BPEA | 1973 No. 1

The Welfare Cost of Higher Unemployment

Robert J. Gordon
Robert Gordon Headshot
Robert J. Gordon Stanley G. Harris Professor of the Social Sciences - Northwestern University

1973, No. 1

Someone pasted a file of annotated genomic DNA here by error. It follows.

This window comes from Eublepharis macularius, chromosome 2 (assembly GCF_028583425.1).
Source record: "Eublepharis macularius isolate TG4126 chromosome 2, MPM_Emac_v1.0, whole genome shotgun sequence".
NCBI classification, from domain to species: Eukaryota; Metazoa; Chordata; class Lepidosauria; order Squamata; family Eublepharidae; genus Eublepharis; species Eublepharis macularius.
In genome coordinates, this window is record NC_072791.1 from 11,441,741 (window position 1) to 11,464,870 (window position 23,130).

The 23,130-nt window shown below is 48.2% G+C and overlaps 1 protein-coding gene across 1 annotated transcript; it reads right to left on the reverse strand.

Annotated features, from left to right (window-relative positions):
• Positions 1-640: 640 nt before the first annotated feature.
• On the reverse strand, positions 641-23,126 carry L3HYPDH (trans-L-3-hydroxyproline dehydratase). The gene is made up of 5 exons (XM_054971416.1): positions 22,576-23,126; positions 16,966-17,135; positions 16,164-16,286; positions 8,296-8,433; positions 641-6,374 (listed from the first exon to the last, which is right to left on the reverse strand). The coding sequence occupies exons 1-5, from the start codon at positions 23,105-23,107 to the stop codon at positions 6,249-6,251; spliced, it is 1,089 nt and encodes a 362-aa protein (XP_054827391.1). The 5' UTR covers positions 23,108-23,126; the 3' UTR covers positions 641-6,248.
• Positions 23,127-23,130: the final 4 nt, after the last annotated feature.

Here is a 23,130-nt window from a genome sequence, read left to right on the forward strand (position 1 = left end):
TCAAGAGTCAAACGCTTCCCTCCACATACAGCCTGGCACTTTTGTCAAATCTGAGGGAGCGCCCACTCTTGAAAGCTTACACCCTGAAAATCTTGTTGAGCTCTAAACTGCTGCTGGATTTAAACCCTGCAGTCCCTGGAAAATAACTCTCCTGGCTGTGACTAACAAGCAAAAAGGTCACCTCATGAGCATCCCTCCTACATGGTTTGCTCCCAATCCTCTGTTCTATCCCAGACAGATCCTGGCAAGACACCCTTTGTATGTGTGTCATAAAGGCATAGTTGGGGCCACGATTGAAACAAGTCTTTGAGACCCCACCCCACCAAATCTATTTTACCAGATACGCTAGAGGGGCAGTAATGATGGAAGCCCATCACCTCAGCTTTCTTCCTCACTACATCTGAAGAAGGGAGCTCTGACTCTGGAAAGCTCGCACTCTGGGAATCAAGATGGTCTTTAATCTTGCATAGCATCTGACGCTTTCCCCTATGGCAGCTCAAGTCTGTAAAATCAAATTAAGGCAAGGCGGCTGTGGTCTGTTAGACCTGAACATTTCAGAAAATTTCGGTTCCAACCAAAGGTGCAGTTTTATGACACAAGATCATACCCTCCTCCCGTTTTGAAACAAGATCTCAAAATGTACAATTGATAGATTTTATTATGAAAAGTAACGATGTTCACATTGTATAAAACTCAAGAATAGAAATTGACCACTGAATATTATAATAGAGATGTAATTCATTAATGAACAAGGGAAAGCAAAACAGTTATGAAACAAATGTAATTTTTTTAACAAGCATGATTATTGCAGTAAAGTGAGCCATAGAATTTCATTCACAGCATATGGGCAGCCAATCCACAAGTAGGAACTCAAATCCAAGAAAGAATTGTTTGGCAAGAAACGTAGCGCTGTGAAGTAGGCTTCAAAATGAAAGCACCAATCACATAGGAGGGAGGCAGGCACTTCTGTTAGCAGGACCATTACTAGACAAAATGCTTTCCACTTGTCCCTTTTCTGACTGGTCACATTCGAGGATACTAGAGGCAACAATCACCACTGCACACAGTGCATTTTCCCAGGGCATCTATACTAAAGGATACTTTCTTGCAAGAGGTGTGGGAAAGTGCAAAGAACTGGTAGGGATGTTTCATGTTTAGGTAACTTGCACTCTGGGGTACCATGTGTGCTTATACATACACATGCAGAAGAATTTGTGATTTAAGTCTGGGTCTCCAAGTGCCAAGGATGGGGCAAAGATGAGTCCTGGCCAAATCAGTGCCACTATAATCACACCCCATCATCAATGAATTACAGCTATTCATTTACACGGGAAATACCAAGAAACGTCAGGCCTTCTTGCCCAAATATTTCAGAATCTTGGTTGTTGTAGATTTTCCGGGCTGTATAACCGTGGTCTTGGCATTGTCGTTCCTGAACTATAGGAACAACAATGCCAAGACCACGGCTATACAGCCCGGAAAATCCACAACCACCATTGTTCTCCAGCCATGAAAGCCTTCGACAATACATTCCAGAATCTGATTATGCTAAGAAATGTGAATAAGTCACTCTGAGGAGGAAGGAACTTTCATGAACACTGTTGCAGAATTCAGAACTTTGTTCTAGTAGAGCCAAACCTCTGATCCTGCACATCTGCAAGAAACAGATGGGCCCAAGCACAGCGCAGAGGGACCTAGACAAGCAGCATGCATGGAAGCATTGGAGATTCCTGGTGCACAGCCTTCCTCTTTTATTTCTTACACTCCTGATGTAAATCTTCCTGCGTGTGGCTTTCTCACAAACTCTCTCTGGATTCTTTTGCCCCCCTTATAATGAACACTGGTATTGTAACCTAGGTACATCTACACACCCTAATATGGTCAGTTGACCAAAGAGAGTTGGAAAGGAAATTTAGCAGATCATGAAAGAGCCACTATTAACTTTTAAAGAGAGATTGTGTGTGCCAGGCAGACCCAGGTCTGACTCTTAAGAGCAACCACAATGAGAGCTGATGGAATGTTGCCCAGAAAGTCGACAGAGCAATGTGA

THE BASIC PROBLEM OF AGGREGATE economic policy is often posed as “the cruel choice between two evils, unemployment and inflation.” Although informed policy decisions depend on an accurate assessment of the relative social costs of the two evils in the short run and long run, the welfare economics of inflation has received far more attention in economic analysis than the welfare economics of unemployment. Most previous discussions of the latter have been partial and impressionistic catalogues of the economic and psychological effects of unemployment which make no attempt to analyze cyclical unemployment within the conceptual framework of labor supply theory or to provide quantitative estimates of its welfare cost. And yet any policy decision to induce a temporary recession by monetary and fiscal policy in order to moderate inflationary pressure, as in 1968-69, requires a judgment on the social cost of the resulting loss in employment and output.